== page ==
Wi-Fi: Sharing, Piggybacking and the legal implications

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Lately, there has been a lot of discussion on Wi-Fi access sharing. This is not a new topic but it has probably found a new life with FON building a business model around people sharing their Wi-Fi access and FON getting major funding from both Skype and Google. I probably have to thank Martin Varsavsky for all the press and blog coverage it is generating and the material I can use in my research.Lock

Since I am still in the middle of my Wi-Fi survey (you should take it if you haven’t done so already) that focuses on these issues of sharing, usability and legal implications, I won’t comment on the topic now but just provide some pointers and “interesting” quotes. I am also preparing a case study on FON, big municipal Wi-Fi initiatives like San Francisco TechConnect and the likes.
It is amazing what people will say to defend one or the other position of this topic. Especially the analogies!

From the New York Times story titled Hey Neighbor, Stop Piggybacking on My Wireless (Mar 5th 2006)

For a while, the wireless Internet connection Christine and Randy Brodeur installed last year seemed perfect. They were able to sit in their sunny Los Angeles backyard working on their laptop computers.

But they soon began noticing that their high-speed Internet access had become as slow as rush-hour traffic on the 405 freeway.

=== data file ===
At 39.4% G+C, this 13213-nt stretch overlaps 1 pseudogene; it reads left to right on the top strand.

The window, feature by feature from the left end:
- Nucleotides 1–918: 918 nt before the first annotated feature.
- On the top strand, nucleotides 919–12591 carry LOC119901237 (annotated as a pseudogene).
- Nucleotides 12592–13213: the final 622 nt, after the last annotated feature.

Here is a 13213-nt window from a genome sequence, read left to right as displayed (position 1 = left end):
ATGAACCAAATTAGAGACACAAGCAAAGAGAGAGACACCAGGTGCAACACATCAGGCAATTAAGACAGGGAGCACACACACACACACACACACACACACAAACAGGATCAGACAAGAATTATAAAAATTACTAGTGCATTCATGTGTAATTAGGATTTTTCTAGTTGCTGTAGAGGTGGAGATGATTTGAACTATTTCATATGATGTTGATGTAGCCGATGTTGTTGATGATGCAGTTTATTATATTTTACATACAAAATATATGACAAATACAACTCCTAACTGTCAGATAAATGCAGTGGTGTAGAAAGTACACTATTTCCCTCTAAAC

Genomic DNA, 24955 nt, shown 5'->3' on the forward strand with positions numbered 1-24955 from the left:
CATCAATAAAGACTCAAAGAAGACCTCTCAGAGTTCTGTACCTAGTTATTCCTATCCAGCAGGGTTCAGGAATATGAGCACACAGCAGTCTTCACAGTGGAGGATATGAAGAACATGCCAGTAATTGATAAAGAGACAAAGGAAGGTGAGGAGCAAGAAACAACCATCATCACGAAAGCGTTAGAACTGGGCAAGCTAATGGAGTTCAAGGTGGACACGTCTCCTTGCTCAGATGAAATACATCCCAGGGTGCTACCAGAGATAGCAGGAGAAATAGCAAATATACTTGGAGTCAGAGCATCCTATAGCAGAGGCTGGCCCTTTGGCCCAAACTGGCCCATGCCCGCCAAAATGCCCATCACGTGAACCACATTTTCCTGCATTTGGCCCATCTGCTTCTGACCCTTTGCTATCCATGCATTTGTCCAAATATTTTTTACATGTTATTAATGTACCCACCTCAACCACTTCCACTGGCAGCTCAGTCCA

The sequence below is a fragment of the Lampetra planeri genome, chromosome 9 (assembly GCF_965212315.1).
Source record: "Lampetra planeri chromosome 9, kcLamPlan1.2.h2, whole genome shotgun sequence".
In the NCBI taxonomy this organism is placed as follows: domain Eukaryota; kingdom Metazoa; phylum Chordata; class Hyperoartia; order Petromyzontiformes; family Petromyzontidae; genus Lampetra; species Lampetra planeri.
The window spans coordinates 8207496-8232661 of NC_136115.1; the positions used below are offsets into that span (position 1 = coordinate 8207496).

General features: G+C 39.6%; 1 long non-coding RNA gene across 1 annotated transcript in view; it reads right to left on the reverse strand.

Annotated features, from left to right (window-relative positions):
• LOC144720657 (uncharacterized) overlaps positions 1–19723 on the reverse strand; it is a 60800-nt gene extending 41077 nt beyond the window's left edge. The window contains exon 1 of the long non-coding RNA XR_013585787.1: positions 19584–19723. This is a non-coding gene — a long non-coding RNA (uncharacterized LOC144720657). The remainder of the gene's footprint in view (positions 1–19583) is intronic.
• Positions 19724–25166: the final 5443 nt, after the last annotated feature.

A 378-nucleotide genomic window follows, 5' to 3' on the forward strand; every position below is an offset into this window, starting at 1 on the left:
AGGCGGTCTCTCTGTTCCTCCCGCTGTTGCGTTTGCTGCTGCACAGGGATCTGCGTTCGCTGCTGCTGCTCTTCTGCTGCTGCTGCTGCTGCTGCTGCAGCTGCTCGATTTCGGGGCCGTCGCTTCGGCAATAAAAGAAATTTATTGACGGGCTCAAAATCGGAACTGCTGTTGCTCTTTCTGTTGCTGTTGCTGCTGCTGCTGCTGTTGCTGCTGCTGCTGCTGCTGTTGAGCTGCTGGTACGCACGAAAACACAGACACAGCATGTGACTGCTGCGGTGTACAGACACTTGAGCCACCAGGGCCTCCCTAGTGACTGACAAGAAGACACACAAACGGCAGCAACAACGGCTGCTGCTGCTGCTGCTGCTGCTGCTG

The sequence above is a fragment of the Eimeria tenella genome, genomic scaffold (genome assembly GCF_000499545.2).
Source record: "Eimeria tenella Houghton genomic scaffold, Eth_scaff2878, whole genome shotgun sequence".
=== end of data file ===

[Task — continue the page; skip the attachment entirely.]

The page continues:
“I didn’t know whether to blame it on the Santa Ana winds or what,” recalled Mrs. Brodeur, the chief executive of Socket Media, a marketing and public relations agency.

The “what” turned out to be neighbors who had tapped into their system.

(…)

But they soon began noticing that their high-speed Internet access had become as slow as rush-hour traffic on the 405 freeway.

“I didn’t know whether to blame it on the Santa Ana winds or what,” recalled Mrs. Brodeur, the chief executive of Socket Media, a marketing and public relations agency.

The “what” turned out to be neighbors who had tapped into their system.

(…)

Many home network owners admit that they are oblivious to piggybackers.

Some, like Marla Edwards, who think they have locked intruders out of their networks, learn otherwise. Ms. Edwards, a junior at Baruch College in New York, said her husband recently discovered that their home network was not secure after a visiting friend with a laptop easily hopped on.

“There’s no gauge, no measuring device that says 48 people are using your access,” Ms. Edwards said.

(…)

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Wi-Fi Survey – How do you use Wi-Fi (wireless Internet) technology?

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OSU Wi-Fi Survey: How do you use wireless Internet

As part of the research project for my master, I am conducting an online survey on how people understand and use Wi-Fi technologies.

The goal of the survey is to help improve the design of Wi-Fi by collecting various user experiences.

Whether you have used it only once or use it everyday, every experience you had with Wi-Fi is valuable to this research and I will appreciate if you would take the time to answer my online survey.

The survey is 6-12 min depending on your experience with Wi-Fi and do not require any technical expertise to be answered.

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Click here to take the Wi-Fi survey
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Thanks!